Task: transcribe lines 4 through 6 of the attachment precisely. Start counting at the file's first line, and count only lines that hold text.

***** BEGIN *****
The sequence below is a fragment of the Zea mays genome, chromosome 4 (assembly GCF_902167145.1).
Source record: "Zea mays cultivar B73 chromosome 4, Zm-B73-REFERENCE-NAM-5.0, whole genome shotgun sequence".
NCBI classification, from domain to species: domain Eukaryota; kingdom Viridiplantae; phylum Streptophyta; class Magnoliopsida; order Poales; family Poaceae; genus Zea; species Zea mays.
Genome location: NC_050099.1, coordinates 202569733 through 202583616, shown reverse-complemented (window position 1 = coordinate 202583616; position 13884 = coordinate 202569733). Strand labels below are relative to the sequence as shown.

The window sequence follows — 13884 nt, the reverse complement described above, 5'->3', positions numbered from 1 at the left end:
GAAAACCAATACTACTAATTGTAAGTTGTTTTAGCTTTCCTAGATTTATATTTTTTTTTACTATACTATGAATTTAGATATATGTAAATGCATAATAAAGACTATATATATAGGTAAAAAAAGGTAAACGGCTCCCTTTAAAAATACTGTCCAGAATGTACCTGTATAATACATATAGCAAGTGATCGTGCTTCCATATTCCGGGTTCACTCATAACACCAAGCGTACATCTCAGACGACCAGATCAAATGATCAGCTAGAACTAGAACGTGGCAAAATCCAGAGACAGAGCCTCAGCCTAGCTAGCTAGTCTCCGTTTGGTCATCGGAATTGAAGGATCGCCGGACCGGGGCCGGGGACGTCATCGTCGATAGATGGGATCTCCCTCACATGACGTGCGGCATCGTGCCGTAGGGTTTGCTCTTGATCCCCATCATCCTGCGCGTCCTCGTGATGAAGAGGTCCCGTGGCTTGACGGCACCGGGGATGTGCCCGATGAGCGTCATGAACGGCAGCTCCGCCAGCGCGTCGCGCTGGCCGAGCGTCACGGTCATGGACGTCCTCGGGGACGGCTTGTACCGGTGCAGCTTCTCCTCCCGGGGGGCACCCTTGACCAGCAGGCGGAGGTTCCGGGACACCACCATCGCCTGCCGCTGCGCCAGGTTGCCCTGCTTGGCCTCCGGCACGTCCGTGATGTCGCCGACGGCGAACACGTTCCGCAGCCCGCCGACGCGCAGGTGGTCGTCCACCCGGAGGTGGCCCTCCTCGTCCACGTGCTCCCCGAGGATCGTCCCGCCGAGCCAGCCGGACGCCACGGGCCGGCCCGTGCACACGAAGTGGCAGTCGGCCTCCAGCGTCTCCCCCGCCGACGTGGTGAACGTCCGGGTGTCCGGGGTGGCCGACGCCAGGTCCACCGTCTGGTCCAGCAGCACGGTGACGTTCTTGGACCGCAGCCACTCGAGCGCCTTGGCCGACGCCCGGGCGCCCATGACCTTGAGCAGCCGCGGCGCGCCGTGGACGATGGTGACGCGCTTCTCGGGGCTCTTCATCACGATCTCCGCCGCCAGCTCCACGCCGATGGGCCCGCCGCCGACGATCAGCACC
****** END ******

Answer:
Genome location: NC_050099.1, coordinates 202569733 through 202583616, shown reverse-complemented (window position 1 = coordinate 202583616; position 13884 = coordinate 202569733). Strand labels below are relative to the sequence as shown.

The window sequence follows — 13884 nt, the reverse complement described above, 5'->3', positions numbered from 1 at the left end:
GAAAACCAATACTACTAATTGTAAGTTGTTTTAGCTTTCCTAGATTTATATTTTTTTTTACTATACTATGAATTTAGATATATGTAAATGCATAATAAAGACTATATATATAGGTAAAAAAAGGTAAACGGCTCCCTTTAAAAATACTGTCCAGAATGTACCTGTATAATACATATAGCAAGTGATCGTGCTTCCATATTCCGGGTTCACTCATAACACCAAGCGTACATCTCAGACGACCAGATCAAATGATCAGCTAGAACTAGAACGTGGCAAAATCCAGAGACAGAGCCTCAGCCTAGCTAGCTAGTCTCCGTTTGGTCATCGGAATTGAAGGATCGCCGGACCGGGGCCGGGGACGTCATCGTCGATAGATGGGATCTCCCTCACATGACGTGCGGCATCGTGCCGTAGGGTTTGCTCTTGATCCCCATCATCCTGCGCGTCCTCGTGATGAAGAGGTCCCGTGGCTTGACGGCACCGGGGATGTGCCCGATGAGCGTCATGAACGGCAGCTCCGCCAGCGCGTCGCGCTGGCCGAGCGTCACGGTCATGGACGTCCTCGGGGACGGCTTGTACCGGTGCAGCTTCTCCTCCCGGGGGGCACCCTTGACCAGCAGGCGGAGGTTCCGGGACACCACCATCGCCTGCCGCTGCGCCAGGTTGCCCTGCTTGGCCTCCGGCACGTCCGTGATGTCGCCGACGGCGAACACGTTCCGCAGCCCGCCGACGCGCAGGTGGTCGTCCACCCGGAGGTGGCCCTCCTCGTCCACGTGCTCCCCGAGGATCGTCCCGCCGAGCCAGCCGGACGCCACGGGCCGGCCCGTGCACACGAAGTGGCAGTCGGCCTCCAGCGTCTCCCCCGCCGACGTGGTGAACGTCCGGGTGTCCGGGGTGGCCGACGCCAGGTCCACCGTCTGGTCCAGCAGCACGGTGACGTTCTTGGACCGCAGCCACTCGAGCGCCTTGGCCGACGCCCGGGCGCCCATGACCTTGAGCAGCCGCGGCGCGCCGTGGACGATGGTGACGCGCTTCTCGGGGCTCTTCATCACGATCTCCGCCGCCAGCTCCACGCCGATGGGCCCGCCGCCGACGATCAGCACC